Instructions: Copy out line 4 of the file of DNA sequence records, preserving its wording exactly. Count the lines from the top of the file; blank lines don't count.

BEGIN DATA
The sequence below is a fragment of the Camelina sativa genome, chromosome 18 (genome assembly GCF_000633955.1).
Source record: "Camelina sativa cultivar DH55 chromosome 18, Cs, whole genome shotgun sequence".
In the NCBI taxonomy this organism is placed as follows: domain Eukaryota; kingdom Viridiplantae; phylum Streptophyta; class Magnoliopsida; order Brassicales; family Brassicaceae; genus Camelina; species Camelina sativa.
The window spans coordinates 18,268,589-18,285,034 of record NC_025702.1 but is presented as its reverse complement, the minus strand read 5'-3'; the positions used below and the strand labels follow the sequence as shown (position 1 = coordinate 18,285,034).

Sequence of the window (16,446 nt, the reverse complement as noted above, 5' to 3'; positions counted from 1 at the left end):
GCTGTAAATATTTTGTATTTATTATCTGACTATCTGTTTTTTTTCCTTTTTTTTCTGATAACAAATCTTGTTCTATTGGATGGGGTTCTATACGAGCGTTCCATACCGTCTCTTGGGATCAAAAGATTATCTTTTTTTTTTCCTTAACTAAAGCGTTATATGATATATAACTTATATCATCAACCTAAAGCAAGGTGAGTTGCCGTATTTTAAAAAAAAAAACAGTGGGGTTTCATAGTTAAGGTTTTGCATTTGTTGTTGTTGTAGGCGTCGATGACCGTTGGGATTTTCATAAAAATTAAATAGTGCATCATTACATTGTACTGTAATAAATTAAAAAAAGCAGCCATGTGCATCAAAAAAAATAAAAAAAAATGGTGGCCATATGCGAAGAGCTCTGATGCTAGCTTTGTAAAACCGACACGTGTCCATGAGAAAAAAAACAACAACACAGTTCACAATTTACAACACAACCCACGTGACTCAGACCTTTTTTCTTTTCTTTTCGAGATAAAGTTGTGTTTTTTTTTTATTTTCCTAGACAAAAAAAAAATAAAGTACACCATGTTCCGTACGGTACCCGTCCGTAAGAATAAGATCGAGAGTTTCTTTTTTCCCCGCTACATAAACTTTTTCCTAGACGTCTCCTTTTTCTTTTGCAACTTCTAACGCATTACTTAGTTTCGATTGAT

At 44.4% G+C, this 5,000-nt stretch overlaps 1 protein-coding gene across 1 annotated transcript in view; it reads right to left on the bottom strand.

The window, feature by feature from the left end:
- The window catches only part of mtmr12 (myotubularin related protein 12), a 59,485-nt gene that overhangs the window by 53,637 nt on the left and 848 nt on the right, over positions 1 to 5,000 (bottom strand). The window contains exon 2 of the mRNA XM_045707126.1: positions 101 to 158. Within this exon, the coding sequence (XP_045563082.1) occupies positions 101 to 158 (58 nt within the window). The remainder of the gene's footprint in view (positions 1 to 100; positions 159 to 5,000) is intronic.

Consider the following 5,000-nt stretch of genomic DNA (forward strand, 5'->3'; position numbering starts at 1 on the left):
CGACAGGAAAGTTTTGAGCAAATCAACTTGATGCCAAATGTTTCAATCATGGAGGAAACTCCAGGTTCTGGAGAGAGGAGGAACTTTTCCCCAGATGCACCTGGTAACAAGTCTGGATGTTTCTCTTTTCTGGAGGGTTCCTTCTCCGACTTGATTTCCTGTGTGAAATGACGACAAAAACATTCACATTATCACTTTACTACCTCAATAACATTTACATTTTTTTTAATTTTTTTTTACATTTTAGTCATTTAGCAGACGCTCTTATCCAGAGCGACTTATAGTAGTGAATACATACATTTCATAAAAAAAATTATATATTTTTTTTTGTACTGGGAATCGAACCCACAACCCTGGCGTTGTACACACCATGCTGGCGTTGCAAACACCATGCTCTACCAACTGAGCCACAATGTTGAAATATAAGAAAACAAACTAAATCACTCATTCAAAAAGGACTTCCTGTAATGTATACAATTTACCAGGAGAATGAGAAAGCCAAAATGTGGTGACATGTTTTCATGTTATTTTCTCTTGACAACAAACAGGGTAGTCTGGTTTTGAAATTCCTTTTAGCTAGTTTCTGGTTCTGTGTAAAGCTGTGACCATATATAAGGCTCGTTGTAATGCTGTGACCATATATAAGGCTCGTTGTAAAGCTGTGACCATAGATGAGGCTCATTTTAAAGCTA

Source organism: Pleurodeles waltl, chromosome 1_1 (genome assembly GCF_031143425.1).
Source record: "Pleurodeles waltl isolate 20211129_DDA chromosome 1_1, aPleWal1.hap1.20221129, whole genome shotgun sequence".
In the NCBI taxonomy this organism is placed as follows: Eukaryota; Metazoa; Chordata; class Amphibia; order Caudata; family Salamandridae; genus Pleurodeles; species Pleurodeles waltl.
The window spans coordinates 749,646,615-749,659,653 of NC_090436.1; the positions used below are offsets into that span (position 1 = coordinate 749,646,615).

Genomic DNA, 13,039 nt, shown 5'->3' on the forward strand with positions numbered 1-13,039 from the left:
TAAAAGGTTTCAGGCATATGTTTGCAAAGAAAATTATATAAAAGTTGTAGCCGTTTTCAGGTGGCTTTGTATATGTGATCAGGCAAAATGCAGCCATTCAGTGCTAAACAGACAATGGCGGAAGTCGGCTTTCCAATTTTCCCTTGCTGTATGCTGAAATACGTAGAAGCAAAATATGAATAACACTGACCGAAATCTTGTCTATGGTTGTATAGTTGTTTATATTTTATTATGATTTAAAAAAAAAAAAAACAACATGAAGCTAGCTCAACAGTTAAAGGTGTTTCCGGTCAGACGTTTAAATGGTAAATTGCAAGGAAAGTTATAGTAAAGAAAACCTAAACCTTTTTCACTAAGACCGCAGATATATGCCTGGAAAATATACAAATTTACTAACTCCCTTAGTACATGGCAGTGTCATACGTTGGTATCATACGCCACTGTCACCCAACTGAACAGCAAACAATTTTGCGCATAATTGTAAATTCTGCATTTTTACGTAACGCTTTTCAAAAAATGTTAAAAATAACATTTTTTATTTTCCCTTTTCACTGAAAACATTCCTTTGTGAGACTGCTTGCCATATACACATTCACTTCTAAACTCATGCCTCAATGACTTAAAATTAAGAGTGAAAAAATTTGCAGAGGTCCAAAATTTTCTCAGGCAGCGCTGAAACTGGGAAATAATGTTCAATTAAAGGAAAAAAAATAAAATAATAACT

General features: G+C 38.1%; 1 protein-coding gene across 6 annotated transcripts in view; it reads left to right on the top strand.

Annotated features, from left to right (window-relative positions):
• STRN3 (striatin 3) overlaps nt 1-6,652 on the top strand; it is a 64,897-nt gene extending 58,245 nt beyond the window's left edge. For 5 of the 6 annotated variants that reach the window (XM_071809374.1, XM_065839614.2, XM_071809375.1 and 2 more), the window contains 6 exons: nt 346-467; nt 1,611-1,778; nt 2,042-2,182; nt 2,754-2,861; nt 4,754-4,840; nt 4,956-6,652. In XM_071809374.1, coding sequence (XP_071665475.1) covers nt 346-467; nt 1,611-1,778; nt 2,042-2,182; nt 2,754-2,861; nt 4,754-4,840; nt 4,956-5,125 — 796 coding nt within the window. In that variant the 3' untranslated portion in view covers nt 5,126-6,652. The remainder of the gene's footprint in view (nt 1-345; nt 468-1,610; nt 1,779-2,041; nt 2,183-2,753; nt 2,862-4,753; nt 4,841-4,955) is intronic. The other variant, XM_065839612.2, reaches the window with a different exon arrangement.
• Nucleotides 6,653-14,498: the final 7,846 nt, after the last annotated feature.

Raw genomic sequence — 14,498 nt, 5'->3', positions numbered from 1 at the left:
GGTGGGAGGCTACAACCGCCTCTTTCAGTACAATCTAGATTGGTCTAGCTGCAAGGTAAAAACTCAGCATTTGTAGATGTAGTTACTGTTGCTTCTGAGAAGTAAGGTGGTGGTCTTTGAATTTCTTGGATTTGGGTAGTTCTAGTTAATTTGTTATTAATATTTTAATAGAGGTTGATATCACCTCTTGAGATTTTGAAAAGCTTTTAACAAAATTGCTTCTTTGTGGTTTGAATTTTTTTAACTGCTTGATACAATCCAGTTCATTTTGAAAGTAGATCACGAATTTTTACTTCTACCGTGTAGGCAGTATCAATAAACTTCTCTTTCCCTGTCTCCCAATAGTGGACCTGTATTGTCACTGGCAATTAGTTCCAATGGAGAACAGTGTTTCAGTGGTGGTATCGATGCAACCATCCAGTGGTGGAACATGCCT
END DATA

The window spans coordinates 18,268,589-18,285,034 of record NC_025702.1 but is presented as its reverse complement, the minus strand read 5'-3'; the positions used below and the strand labels follow the sequence as shown (position 1 = coordinate 18,285,034).